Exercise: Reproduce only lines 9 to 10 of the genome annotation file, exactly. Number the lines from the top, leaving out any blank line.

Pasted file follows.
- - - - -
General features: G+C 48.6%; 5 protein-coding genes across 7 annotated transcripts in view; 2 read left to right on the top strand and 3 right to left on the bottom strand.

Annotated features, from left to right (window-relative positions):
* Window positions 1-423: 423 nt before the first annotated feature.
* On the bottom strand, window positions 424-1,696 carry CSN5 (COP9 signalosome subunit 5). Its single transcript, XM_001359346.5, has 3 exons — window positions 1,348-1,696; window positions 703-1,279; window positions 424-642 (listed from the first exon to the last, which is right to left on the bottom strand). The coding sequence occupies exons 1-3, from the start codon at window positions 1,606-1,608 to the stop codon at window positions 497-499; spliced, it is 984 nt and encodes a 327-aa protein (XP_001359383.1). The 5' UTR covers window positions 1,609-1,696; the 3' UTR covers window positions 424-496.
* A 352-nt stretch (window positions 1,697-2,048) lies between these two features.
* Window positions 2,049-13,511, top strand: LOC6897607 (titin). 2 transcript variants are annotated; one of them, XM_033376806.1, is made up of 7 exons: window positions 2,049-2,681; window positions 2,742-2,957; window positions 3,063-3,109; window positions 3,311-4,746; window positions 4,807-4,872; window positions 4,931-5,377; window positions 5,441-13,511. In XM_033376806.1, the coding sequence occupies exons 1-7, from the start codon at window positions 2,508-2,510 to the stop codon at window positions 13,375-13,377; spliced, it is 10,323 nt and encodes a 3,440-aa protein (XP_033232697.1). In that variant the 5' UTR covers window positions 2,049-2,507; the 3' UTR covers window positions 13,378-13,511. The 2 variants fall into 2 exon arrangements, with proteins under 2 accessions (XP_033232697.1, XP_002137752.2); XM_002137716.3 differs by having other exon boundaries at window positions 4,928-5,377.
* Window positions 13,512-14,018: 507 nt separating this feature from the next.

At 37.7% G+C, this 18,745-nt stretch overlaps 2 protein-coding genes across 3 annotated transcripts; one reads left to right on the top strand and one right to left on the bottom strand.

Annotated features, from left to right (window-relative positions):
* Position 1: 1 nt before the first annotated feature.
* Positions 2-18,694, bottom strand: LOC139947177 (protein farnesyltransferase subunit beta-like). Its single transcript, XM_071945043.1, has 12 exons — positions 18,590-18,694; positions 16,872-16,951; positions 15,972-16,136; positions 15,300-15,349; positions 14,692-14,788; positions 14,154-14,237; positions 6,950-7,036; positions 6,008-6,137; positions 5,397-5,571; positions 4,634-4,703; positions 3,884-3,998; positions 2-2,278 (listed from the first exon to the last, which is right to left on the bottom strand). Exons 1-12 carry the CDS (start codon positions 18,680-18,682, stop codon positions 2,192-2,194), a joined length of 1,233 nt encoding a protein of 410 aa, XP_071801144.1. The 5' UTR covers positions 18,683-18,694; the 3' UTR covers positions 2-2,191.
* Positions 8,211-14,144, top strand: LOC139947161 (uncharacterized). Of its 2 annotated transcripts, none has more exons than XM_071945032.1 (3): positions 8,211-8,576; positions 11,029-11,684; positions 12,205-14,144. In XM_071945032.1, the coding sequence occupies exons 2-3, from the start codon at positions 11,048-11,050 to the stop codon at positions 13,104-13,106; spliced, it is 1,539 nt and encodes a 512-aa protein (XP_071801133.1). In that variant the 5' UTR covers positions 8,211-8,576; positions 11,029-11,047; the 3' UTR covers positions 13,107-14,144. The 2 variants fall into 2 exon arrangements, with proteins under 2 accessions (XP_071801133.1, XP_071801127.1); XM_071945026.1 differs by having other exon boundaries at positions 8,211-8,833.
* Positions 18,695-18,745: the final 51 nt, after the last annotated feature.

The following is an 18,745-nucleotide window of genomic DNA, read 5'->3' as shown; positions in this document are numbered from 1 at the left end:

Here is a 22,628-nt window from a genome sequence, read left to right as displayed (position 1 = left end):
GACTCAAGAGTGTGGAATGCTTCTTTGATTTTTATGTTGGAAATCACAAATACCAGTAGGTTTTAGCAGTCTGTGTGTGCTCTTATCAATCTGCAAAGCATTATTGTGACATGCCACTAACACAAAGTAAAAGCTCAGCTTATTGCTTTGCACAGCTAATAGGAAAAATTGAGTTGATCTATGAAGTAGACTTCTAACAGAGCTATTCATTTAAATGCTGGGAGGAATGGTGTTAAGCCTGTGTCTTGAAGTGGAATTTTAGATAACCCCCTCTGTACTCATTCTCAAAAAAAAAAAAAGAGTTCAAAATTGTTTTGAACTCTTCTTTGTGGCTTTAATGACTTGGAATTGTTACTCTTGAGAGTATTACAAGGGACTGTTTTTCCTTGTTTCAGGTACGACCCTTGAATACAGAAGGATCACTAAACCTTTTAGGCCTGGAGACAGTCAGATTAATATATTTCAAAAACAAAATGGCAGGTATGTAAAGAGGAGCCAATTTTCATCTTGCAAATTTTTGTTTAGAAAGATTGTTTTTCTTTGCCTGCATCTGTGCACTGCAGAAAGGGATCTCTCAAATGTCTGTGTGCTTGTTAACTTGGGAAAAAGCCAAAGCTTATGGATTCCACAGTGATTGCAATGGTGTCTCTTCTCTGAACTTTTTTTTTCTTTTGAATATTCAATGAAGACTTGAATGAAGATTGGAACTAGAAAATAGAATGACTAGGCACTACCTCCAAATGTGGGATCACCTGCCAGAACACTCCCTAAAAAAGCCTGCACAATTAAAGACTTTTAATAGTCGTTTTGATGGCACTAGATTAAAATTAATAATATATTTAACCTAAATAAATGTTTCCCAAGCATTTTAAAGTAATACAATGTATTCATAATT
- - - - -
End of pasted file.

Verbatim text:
Annotated features, from left to right (window-relative positions):
* Position 1: 1 nt before the first annotated feature.